BANGOR, Maine — Stillwater Park off Howard Street was busier than usual for a summertime weeknight, with hundreds of children and adults on hand for the Bangor Police Department’s National Night Out event.
Among the families that turned out were Justin and Renissa Cox and their four children, ages 2 through 9.
Though they have not personally been touched by crime in their neighborhood, the Ohio Street couple said drug activity in the area was their chief concern, given some of the recent arrests in Bangor for trafficking and other drug-related crimes.
“We see a lot of traffic that could be related,” said Justin Cox, who noted that he moved to Maine from Massachusetts to get away from the criminal activity that was going on there seven years ago.
As some of their children were getting ready for their turn in the bounce house brought in for the event, the Coxes said that their children were particularly excited to see the Bangor Police Department bomb squad’s robot and to have a chance to sit in some of the Police Department’s response vehicles.
National Night Out is a unique crime and drug prevention event sponsored by the National Association of Town Watch. More than 15,000 communities in all 50 states and Canada and military bases worldwide participate every year. The free public safety event is designed to serve the city’s children and families.
The idea is to encourage neighborhoods to engage in stronger relationships with each other and law enforcement to heighten crime and drug prevention and foster neighborhood spirit and solidarity.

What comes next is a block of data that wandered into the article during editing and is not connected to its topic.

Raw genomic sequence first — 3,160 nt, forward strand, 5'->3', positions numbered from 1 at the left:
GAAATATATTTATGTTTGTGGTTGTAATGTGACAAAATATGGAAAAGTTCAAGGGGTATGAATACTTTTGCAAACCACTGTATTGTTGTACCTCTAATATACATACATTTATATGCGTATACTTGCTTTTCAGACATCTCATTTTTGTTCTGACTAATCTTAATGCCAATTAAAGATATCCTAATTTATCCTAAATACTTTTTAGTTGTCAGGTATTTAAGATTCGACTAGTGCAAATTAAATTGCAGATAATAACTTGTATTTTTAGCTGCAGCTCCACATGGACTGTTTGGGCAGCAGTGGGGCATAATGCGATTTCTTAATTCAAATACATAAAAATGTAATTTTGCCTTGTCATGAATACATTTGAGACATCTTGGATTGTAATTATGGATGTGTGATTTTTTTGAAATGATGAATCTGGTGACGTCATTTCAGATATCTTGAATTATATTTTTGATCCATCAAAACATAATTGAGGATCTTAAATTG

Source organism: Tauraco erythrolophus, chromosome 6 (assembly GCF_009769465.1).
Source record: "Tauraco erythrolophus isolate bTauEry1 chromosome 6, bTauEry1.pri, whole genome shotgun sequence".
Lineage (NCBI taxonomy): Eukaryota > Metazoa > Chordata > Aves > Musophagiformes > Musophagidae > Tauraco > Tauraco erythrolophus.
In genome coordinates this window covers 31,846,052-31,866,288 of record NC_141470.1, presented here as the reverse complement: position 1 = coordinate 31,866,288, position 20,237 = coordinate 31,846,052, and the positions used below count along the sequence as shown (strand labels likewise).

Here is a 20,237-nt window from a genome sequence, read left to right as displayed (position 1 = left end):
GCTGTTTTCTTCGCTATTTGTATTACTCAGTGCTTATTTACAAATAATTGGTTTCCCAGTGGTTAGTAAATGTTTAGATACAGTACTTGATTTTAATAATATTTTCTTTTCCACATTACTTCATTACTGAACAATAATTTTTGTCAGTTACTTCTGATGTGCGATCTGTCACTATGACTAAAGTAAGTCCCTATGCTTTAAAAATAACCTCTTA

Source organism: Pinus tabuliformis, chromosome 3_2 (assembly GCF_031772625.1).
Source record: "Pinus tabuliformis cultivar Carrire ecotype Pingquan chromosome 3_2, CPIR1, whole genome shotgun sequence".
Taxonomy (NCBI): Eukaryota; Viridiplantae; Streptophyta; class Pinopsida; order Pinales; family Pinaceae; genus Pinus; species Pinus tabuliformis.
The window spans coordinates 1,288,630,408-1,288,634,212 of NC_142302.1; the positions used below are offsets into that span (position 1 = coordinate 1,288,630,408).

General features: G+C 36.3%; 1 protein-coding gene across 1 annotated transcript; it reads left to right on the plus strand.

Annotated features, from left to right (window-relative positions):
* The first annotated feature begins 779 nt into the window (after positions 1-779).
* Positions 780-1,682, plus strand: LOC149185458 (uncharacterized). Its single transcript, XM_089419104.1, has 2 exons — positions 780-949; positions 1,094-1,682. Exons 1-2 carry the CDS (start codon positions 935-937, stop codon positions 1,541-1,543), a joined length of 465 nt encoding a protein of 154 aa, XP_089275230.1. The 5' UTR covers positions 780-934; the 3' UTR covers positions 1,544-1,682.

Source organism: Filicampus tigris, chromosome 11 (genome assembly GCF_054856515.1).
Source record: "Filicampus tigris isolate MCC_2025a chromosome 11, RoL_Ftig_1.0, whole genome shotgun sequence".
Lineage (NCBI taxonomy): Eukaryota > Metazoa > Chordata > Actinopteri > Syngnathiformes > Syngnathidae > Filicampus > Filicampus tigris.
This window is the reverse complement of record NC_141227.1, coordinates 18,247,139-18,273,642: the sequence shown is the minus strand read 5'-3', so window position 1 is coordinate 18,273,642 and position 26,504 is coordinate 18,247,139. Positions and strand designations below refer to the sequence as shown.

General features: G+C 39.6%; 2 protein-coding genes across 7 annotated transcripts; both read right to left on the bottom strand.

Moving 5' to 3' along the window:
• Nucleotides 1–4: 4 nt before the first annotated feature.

Tuesday evening’s National Night Out event in Bangor was the fourth held since 2012, when the local edition debuted at Second Street Park. Since then, attendance has roughly tripled, with an estimated 300 expected to turn out within the event’s two-hour timeframe, Community Relations Officer Jason McAmbley said.
When the first event took place in 2012, the city had only one neighborhood watch group, the West Side Watch. Since then, four more groups have formed — the East Side Watch, the Bangor North Watch, the Bangor Central Watch and the Bangor Gardens Watch, McAmbley said.
Bangor Police Chief Mark Hathaway said the neighborhood watches do make a difference.
“Absolutely, they do work,” he said. “It’s an opportunity for us to connect with the neighborhoods. That is very important.”
Hathaway said the National Night Out events also help police form better bonds with residents, from the very young to the older set.
“I do think these work, and I’m hoping that in years to come, we can have more of these on the East Side and the West Side,” he said, adding that he hoped to bring the annual night out gatherings to other city parks, including Fairmount Park.
Steve Hicks, a Sanford Street resident and part of the West Side Watch, agreed.
“They do help. This lets you establish a relationship with police. You can kind of see things from their point of view,” he said.
With regard to crime statistics, Bangor saw a total of 1,733 reported crimes, according to the Maine Department of Public Safety’s Uniform Crime Reporting Division’s annual report for 2014, the most recent year available.
Of those, there was one murder, four rapes, 22 robberies, 28 cases of aggravated assault, 182 burglaries, 1,474 larceny cases, 22 motor vehicle thefts and seven arsons.
The vast majority of crimes in Bangor that year were property crimes, at 1,678, according to areavibes.com, which derives its crime statistics from the FBI’s uniform crime reports.